One potential defense a knowledgeable criminal defense attorney may use is that of your constitutional right to be protected from illegal search and seizure.

Many of our clients are curious to know if a marijuana conviction would affect their car insurance.sGenerally, a marijuana conviction will only affect your car insurance if you were arrested while driving under the influence. If you are arrested for possession, then it is not likely that your car insurance rates will go up.

Any arrest that involves driving or a violation of the law while driving will result in your auto insurance rates being increased. Driving while under the possession of marijuana is a more difficult case to prove, because there is no set standard or test to determine whether someone is under the influence or not. Additionally, if you are arrested for a DUI, you are not the one responsible for notifying the DMV, the arresting officer will do it.

If you are arrested for being in possession of any type of drugs including marijuana, this may affect other aspects of your life, such as obtaining a loan, applying for jobs or higher education, but the DMV will not be concerned with it. Additionally, if you are arrested for being in possession, there may be several defenses available to you.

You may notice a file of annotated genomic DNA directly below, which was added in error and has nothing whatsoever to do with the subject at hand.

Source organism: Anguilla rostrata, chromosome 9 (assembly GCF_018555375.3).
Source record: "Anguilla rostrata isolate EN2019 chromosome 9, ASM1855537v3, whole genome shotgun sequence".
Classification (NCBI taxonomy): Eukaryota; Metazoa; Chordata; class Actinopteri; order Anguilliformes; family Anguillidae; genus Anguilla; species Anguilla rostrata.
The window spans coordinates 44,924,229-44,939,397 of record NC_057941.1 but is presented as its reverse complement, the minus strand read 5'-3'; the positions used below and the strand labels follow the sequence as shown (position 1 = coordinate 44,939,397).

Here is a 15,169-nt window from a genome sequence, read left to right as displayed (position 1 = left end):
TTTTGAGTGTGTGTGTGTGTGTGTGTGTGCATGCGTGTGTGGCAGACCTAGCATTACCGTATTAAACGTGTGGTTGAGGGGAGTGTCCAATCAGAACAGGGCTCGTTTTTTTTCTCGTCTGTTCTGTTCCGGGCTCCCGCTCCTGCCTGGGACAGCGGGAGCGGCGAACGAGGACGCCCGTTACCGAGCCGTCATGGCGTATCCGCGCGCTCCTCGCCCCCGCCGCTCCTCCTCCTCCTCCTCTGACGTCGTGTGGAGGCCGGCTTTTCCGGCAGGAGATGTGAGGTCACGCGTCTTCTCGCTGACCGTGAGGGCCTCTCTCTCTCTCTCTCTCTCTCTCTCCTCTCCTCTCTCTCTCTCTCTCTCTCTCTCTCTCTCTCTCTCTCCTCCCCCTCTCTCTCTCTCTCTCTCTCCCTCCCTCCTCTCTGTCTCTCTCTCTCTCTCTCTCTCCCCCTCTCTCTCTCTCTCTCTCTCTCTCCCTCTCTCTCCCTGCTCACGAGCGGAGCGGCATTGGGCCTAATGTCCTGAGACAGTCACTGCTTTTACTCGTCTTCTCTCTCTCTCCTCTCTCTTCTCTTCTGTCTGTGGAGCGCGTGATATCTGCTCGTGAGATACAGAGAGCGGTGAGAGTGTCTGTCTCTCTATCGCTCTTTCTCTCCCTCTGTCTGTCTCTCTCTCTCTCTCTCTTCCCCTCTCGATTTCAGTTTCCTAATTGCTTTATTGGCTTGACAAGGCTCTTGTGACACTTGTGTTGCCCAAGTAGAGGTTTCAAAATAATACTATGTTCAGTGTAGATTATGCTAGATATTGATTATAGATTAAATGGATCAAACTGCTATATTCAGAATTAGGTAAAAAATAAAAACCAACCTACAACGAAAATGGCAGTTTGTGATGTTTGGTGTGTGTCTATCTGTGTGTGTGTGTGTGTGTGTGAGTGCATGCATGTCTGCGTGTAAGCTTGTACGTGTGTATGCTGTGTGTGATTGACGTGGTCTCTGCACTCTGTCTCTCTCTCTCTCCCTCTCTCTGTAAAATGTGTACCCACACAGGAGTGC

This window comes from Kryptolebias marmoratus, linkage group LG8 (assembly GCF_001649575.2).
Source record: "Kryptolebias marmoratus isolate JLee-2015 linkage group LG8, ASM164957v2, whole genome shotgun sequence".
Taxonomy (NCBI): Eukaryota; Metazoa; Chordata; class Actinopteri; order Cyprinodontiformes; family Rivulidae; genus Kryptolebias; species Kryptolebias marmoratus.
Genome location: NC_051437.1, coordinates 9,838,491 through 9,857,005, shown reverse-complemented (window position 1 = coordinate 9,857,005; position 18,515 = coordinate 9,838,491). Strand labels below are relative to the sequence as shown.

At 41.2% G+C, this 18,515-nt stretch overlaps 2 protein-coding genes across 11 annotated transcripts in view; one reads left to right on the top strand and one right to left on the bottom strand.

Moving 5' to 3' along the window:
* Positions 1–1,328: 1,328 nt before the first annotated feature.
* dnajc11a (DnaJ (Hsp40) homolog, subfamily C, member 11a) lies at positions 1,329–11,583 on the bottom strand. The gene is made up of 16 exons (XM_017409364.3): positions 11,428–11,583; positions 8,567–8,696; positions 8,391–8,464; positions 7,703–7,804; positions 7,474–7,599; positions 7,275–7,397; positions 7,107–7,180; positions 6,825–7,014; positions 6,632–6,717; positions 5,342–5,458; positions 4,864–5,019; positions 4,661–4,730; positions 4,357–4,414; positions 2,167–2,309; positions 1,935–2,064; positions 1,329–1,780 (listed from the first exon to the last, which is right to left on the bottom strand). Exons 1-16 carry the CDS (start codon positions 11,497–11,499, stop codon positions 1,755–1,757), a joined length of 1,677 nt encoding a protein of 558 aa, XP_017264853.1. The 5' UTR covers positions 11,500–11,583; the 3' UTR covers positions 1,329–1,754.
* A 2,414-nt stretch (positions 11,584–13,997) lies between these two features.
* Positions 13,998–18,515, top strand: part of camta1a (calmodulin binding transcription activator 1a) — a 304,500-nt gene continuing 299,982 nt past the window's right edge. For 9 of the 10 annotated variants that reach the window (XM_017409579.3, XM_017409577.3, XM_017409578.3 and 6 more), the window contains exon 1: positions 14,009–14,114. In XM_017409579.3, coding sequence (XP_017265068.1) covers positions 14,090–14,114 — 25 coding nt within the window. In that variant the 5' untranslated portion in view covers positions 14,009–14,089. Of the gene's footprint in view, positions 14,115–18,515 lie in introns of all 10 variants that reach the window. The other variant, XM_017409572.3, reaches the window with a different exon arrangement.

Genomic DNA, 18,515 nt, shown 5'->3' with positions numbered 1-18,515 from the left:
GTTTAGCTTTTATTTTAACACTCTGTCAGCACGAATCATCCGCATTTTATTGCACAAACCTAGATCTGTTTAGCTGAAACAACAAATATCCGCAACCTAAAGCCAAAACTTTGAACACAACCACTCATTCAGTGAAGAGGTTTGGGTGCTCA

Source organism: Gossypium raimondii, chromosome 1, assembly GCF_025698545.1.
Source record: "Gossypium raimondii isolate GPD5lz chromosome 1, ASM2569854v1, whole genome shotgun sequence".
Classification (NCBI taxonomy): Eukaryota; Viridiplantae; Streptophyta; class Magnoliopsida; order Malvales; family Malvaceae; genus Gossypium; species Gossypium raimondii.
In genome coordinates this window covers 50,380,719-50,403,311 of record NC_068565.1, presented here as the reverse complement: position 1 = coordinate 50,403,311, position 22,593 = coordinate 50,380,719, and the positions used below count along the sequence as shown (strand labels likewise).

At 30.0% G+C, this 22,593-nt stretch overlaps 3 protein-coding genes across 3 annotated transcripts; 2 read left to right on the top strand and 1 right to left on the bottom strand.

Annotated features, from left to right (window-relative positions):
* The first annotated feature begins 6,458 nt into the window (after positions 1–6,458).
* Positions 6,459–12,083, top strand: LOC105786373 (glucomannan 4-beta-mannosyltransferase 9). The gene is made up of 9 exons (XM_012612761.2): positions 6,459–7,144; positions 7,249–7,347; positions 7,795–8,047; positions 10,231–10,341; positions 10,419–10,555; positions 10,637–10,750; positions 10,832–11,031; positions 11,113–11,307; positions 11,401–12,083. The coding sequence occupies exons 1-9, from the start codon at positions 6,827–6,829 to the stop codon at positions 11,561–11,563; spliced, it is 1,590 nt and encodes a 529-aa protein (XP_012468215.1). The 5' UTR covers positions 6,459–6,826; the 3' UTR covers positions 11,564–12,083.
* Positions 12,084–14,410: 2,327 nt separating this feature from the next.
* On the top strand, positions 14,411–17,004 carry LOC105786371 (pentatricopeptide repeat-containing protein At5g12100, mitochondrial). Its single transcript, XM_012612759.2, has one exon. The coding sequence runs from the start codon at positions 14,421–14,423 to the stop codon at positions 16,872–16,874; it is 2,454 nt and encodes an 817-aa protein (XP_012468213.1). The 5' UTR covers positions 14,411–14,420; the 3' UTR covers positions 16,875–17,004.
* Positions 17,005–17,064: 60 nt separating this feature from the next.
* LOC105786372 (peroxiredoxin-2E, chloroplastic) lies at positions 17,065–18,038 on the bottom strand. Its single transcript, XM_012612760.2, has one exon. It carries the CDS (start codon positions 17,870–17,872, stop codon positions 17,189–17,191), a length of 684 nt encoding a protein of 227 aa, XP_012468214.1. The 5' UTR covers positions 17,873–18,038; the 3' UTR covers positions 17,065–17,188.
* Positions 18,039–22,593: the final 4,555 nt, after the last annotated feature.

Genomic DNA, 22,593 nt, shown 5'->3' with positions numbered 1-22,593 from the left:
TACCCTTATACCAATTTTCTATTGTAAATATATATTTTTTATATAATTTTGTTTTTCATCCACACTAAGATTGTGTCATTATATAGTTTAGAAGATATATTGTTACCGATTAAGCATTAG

In California the courts tend to prefer drug treatment over a jail sentence for those charged with drug offenses. The hope of the court is to rehabilitate the offender rather than punish them by a sentence which could increase the probability of a second offense. Depending on the specific facts of your case an experienced Los Angeles Criminal Defense attorney will be able to tell you if you qualify for one of a few alternative sentences.

Many drug offenders qualify for Proposition 36. Proposition 36, California’s Substance Abuse and Crime Prevention Act, allows those that have simple drug possession charges and are first or second time offenders to complete a substance abuse program instead of serving jail time. The programs are quite extensive and may include up to one year of education classes, therapy, inpatient or outpatient care and up to six months of aftercare.

Another alternative that may be available is referred to as a Deferred Entry of Judgment (DEJ).sWhen granted a DEJ, the defendant pleads guilty, but is not convicted. The case is put on hold for 18 months and set aside. The defendant must then complete six months of a substance abuse program as well as avoid any additional convictions or charges. After 18 months are over, and the six months of a substance abuse program have successfully been completed, the charge is wiped clean.s